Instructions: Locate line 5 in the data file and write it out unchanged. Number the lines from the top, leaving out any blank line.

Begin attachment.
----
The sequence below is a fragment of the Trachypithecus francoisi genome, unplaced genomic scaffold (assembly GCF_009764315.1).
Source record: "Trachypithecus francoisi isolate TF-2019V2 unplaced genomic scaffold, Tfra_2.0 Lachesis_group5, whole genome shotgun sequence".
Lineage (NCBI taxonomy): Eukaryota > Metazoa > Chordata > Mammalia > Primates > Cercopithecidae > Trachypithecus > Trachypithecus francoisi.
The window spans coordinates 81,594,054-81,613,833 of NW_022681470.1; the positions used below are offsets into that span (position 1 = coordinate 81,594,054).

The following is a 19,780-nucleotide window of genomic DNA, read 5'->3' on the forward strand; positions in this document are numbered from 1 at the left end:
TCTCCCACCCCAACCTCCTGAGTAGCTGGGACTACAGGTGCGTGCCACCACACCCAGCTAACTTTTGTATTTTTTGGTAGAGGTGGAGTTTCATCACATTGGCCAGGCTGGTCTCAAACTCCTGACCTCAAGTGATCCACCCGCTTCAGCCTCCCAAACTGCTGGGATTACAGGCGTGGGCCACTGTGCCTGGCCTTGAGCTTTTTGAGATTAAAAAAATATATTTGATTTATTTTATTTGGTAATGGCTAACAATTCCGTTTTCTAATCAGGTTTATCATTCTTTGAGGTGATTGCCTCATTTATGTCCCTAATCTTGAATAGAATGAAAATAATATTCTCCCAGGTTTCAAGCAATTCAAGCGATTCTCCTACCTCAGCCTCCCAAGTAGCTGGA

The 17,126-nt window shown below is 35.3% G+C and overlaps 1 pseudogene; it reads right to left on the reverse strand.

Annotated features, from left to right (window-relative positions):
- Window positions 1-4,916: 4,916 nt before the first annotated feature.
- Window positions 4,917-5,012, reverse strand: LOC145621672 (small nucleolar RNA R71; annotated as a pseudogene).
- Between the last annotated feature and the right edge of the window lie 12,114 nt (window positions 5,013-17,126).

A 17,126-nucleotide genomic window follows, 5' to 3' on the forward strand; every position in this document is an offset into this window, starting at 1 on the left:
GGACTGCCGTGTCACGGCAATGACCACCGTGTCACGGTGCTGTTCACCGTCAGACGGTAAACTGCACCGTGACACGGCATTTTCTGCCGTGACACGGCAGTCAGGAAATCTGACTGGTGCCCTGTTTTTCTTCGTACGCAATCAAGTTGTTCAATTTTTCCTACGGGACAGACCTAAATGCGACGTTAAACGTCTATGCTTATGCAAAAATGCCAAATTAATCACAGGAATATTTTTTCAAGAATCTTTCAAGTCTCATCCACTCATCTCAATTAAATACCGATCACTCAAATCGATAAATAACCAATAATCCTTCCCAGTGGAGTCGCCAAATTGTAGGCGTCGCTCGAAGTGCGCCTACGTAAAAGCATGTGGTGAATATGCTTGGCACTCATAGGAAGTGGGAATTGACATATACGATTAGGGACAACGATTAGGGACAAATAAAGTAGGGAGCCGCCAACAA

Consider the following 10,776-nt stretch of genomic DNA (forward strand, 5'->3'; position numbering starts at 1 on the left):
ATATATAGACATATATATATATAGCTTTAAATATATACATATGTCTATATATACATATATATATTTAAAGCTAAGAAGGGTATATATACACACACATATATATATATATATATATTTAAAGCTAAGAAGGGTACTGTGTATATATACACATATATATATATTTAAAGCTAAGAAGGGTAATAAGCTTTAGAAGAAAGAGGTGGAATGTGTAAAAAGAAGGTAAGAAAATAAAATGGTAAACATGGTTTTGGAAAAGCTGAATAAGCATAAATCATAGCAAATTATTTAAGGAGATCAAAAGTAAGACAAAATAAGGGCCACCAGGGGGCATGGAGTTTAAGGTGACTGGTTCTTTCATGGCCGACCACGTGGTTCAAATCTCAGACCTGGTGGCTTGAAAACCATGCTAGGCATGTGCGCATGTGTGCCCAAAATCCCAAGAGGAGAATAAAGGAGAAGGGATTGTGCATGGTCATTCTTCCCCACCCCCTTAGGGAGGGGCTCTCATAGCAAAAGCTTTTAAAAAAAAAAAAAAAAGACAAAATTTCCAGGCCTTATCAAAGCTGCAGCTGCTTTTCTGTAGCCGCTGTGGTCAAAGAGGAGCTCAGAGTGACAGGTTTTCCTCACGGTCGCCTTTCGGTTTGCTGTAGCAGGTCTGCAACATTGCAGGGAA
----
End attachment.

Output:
The following is a 19,780-nucleotide window of genomic DNA, read 5'->3' on the forward strand; positions in this document are numbered from 1 at the left end: